Sluice Boxes State Park, Montana

Encompassing 1,450 acres along Montana’s picturesque but powerful Belt Creek, Sluice Boxes State Park is filled with limestone canyons, steep cliffs and relics from its former railroading and mining days. Visitors to the park enjoy fishing for trout, birding, boating and hiking—but hikers should note that when the creek has high waters, it’s dangerous to ford.

Ponca State Park, Nebraska

About a two-hour’s drive north of Omaha, Ponca State Park is located in the Missouri River bluffs, meaning that a rolling landscape of hills, forests and water awaits visitors. Travelers especially enjoy the hiking trails, which offer scenic lookouts.

A cave with an interesting sandstone formation in the Valley of Fire State Park near Las Vegas, Nevada.

Image: Shutterstock/Darren J. Bradley

Valley of Fire State Park, Nevada

Dedicated in 1935, Valley of Fire State Park is both Nevada’s oldest and its largest state park. And it couldn’t be more different than its neighbor, Las Vegas, located 55 miles to the southwest. The main attraction here is hiking and viewing the prehistoric landscape of petrified wood and red sandstone formations, scribbled with 3,000-year-old Indian petroglyphs.

Pawtuckaway State Park, New Hampshire

Pawtuckaway State Park, located 30-some miles southeast of Concord, is the perfect place to spend a day at the beach—a lake beach, that is. The tidy beach backs up to a forest creating an idyllic spot for a summer day. Visitors also enjoy hiking its numerous trails and wildlife watching at the park’s marsh.

Allaire State Park, New Jersey

More than 200 species of wildflowers sprout in the floodplain of Allaire State Park, giving credence to New Jersey’s “Garden State” moniker. But the park attracts more than just flower enthusiasts—canoeists and fishermen enjoy the waters of the Manasquan River, while history buffs enjoy a tour through Allaire Village, preserved as a 19th-century iron-making town.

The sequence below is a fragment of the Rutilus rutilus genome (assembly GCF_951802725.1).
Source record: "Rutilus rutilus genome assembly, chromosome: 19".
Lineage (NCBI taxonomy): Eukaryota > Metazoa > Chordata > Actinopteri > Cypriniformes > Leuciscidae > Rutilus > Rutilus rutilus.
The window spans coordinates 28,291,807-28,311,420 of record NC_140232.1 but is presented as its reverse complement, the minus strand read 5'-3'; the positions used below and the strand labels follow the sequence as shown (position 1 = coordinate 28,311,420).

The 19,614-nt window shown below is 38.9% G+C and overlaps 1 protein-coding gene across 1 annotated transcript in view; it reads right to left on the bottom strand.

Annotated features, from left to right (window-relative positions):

City of Rocks State Park, New Mexico

You might be wondering just what’s so great about a state park wrought of rocks? Well, a lot. The large rock formations in City of Rocks State Park, some as tall as forty feet, were formed by a long-ago volcanic explosion. The remaining rocks, which spread out across one square mile, look like houses separated by street-looking alleys, hence the name city.

Watkins Glen State Park, New York

Positioned in the idyllic Finger Lakes region of New York, Watkins Glen State Park is one of the area’s most popular parks. And it’s not thought to see why—in the space of two miles, the park’s stream drops 400 feet, creating nineteen distinct waterfalls, which visitors can view along the gorge trail.

Jockey’s Ridge State Park, North Carolina

Jockey’s Ridge State Park, located in North Carolina’s idyllic Outer Banks, is home to the largest natural sand dune on the East Coast. Besides experiencing this impressive sand dune system, visitors enjoy walking its desert-looking sands and watching the area’s breathtaking sunsets.

Sully Creek State Park, North Dakota

Neighboring the expansive Theodore Roosevelt National Park, Sully Creek State Park also gives visitors a taste of the badlands. The immaculate area is popular among mountain bikers, horseback riders and hikers who tour the grasslands via the 120-mile Haah Daah Dey Trail. Canoeists, however, prefer viewing the park from the 274-mile stretch of the Little Missouri River.